Ending a Sentence with a Preposition: “Where’s he at?”
by Owen Fourie
There are some expressions that set off alarm bells when you hear them.
“Where’s he at?” is one that irked me when I heard it for the first time somewhere in Texas. I thought that it was a case of local dialect, but it is more widespread than that.
Is there any justification for its use?
To answer this question, let’s briefly list what we know about prepositions. We touched on this in one of the articles on phrases.
- A preposition normally should not stand on its own.
- It is a function word that relates to other words, often indicating relationships of space and time.
- Correctly, a preposition is followed by a noun or a pronoun that is the object of the preposition, so you would have on the table, where on is the preposition and table is its object.
To make sense, a preposition needs an object; therefore, if it occurs at the end of a sentence, it is left hanging without its object. It is a hanging preposition.
How to break the rules
Despite this, there are times when it is actually better to have a sentence ending with a preposition than to keep rigidly to the rule and to sound too correct, pedantic, and awkward.
Consider the following questions and statements. In the first part, we keep to the rule: Do not conclude a sentence with a preposition. In the second part, we break this rule. The prepositions are in italics.
Following the rule:
- Into what did you fall?
- The surgeon ably demonstrated the skill for which he was known.
- Tell me from where she came.
- For what are the students waiting?
Breaking the rule:
- What did you fall into?
- The surgeon ably demonstrated the skill he was known for.
- Tell me where she came from.
- What are the students waiting for?
In circumstances such as writing formal academic papers or attending business interviews, it is recommended that you should follow the rule.
Avoid archaic usage, of course! You don’t want to say this:
- Tell me from whence she came.
- Tell me whence she came. (more correct but still archaic)
In other situations, the examples in the second part are acceptable.
Notice this about three of the examples where the rule is broken: If you remove the preposition, the question or statement is incomplete and does not make sense.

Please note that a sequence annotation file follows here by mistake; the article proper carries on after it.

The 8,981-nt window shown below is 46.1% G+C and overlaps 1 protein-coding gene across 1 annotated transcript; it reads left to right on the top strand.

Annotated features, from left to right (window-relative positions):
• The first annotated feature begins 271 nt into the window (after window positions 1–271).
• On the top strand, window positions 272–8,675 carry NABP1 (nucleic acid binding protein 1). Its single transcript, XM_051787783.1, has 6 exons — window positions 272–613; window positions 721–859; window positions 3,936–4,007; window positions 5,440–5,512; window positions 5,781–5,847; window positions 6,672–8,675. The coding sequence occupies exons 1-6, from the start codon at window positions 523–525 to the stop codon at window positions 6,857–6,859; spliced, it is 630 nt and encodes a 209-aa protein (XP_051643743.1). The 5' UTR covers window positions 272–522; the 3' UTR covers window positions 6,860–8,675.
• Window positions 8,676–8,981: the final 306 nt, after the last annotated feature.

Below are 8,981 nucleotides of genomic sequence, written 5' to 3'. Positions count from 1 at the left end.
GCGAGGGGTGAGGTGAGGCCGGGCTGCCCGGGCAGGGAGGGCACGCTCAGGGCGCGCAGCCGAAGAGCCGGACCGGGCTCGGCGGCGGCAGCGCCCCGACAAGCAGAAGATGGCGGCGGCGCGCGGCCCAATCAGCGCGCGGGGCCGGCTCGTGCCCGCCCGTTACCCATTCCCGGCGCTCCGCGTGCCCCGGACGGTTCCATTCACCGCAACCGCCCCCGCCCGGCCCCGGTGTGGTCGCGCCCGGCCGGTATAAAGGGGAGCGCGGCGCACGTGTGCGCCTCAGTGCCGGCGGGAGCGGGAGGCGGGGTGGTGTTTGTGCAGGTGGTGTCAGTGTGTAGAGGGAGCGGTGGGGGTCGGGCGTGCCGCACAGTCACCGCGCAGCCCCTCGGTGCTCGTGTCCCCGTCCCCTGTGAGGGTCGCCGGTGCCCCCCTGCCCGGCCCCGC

- What did you fall?
- The surgeon ably demonstrated the skill he was known.
- What are the students waiting?
This is nonsense, so in these cases, the preposition at the end is necessary.
In the remaining example, you could say, “Tell me where she came.” Imagine not being able to finish watching an athletic event, and you ask a friend to tell you where a certain athlete was placed – second, third, or fourth.
So where are we at?
If the circumstances favor it and sense is made, concluding a statement or a question with a preposition should not be a problem.
However, if the preposition at the end can be removed and the question makes perfect sense, the preposition is obviously redundant. It is unnecessary.
Such is the case with “Where is he at?”
“Where is he?” makes perfect sense without the preposition.
Is at a preposition here? The question “Where is he?” requires the identification of a place–a noun–so the answer could be “at the ice rink.” In this sense, at is playing the part of a preposition in “Where is he at?”
“Where are you going to?”
There is a nursery rhyme that begins with the line “Where are you going, my pretty maid?”
Another version of that first line includes to: “Where are you going to, my pretty maid?”
If you delete to, the meaning of the question does not change, so to is unnecessary, and this is sufficient: “Where are you going?”
If you must have to, using it as an infinitive to complete the question would be good. Consider the following examples with the infinitive italicized in each one:
- Where are you going to milk the cows?
- Where are you going to live?
- Where are you going to sleep?
In formal situations, in speech and in writing, observe the rule and do not use a preposition to conclude a sentence or a question.
In less formal situations, use a concluding preposition only if its omission would reduce what you are saying to nonsense.
If you can avoid using a concluding preposition without changing the meaning of what you are saying, don’t use it. Prefer “Where is he?” to “Where’s he at?”
Dare we let Diana Ross have the last word? Where is she going to? Click here for her song. 🙁 🙂
If you use hanging prepositions as you speak and as you write, what are your favorite expressions? How would you change these statements or questions in formal speaking and writing? If you are not sure about this and would like some confirmation of your correction, ask here. Your comments, observations, and questions are welcome.
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